International Team Finds Clues on How Disease Develops
A team of American, Israeli and German scientists led by Carnegie Mellon researcher Ziv Bar-Joseph recently found important clues on how cancers develop. Using computational biology techniques, the team identified more than 100 genes involved in human cell division that have an abnormal pattern of activation in cancer cells. The genes are potential targets for drug therapy.
Unlike many cancer studies, which seek to identify "missing" genes that might cause cancer, this new research shows that genes can contribute to cancer in less obvious ways.
"What we see is that there are many genes that are present and yet still involved in cancer because they are not activated, or expressed, in the way they normally are," said co-lead author Itamar Simon, a molecular biologist at Hebrew University Medical School in Israel.
Rather than cycling on and off, as normally occurs when cell replication and development proceeds, these genes are expressed in a steady state or not at all. The findings were reported Jan. 7 in the Proceedings of the National Academy of Science's online "Early Edition."
The genes found to be abnormally regulated in cancer cells include a few that already have been linked to cancer. Most have not, including at least three genes responsible for repairing genetic mutations that occur as DNA is duplicated in the cell.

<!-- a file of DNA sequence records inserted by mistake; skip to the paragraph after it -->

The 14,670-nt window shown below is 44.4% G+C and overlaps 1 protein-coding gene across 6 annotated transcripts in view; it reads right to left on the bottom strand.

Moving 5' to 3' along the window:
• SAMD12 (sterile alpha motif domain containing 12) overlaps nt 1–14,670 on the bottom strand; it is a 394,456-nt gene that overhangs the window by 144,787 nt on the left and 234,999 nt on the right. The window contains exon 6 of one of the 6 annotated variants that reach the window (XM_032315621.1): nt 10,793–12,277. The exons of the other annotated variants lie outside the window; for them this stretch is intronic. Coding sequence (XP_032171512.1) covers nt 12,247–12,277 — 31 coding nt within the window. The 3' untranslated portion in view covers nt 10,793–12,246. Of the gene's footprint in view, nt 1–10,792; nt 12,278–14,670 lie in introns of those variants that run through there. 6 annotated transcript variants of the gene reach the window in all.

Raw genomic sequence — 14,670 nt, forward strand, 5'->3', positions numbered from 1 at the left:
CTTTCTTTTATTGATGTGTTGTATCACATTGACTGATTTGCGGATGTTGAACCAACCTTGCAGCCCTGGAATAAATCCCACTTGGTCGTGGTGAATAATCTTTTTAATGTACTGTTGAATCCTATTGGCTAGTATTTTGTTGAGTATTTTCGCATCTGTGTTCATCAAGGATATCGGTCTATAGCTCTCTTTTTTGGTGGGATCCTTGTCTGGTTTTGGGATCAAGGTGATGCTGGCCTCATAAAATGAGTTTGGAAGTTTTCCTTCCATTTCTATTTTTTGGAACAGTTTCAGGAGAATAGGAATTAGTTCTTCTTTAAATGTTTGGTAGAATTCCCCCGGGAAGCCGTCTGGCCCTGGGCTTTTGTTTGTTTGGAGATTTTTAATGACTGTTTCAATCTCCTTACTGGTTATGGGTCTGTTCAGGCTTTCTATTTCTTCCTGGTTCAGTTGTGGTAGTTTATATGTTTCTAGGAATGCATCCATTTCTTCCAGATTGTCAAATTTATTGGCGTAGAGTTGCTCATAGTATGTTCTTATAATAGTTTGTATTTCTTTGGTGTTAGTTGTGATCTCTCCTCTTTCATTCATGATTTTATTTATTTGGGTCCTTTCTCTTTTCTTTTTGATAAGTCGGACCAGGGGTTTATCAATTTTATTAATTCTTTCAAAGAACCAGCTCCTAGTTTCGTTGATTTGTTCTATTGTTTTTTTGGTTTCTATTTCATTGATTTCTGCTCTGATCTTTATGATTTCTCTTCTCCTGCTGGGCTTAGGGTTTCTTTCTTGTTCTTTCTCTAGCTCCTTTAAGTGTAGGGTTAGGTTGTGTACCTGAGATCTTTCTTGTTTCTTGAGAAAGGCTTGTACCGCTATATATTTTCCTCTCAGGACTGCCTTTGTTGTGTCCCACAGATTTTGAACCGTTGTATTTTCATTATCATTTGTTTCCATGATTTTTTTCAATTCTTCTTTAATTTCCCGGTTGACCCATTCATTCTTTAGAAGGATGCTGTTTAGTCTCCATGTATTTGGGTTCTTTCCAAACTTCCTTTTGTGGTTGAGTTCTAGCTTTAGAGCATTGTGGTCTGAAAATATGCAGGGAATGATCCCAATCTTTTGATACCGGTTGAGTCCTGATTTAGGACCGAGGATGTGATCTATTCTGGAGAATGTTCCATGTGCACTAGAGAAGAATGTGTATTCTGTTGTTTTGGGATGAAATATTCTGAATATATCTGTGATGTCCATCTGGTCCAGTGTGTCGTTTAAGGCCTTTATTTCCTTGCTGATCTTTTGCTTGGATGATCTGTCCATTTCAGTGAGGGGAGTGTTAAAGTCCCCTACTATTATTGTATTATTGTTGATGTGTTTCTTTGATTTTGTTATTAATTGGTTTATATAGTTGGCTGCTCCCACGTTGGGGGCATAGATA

The failure of the DNA repair genes to cycle in cancer cells raises the possibility that some mutations associated with cancer may not cause cancer.
"Some of the mutations may be caused by the non-cycling genes, rather than the other way around," said Bar-Joseph, an assistant professor of computer science and machine learning in the School of Computer Science and a member of Carnegie Mellon's Ray and Stephanie Lane Center for Computational Biology.
Determining if genetic mutations are a side effect of certain cancers rather than a cause will require further investigation, as will identifying which of the 118 genes that do not cycle in cancer cells are most significant.
In addition to Bar-Joseph and Simon, the team included Yong Lu of Carnegie Mellon's Computer Science Department; Zahava Siegfried and Michael Brandeis of Hebrew University; Benedikt Brors and Roland Eils of the German Cancer Research Center in Heidelberg; and Brian D. Dynlacht of the New York University School of Medicine.
The Ray and Stephanie Lane Center for Computational Biology was recently established at Carnegie Mellon with a focus on bringing machine learning methods to bear on complex biological problems, especially cancer diagnosis and treatment.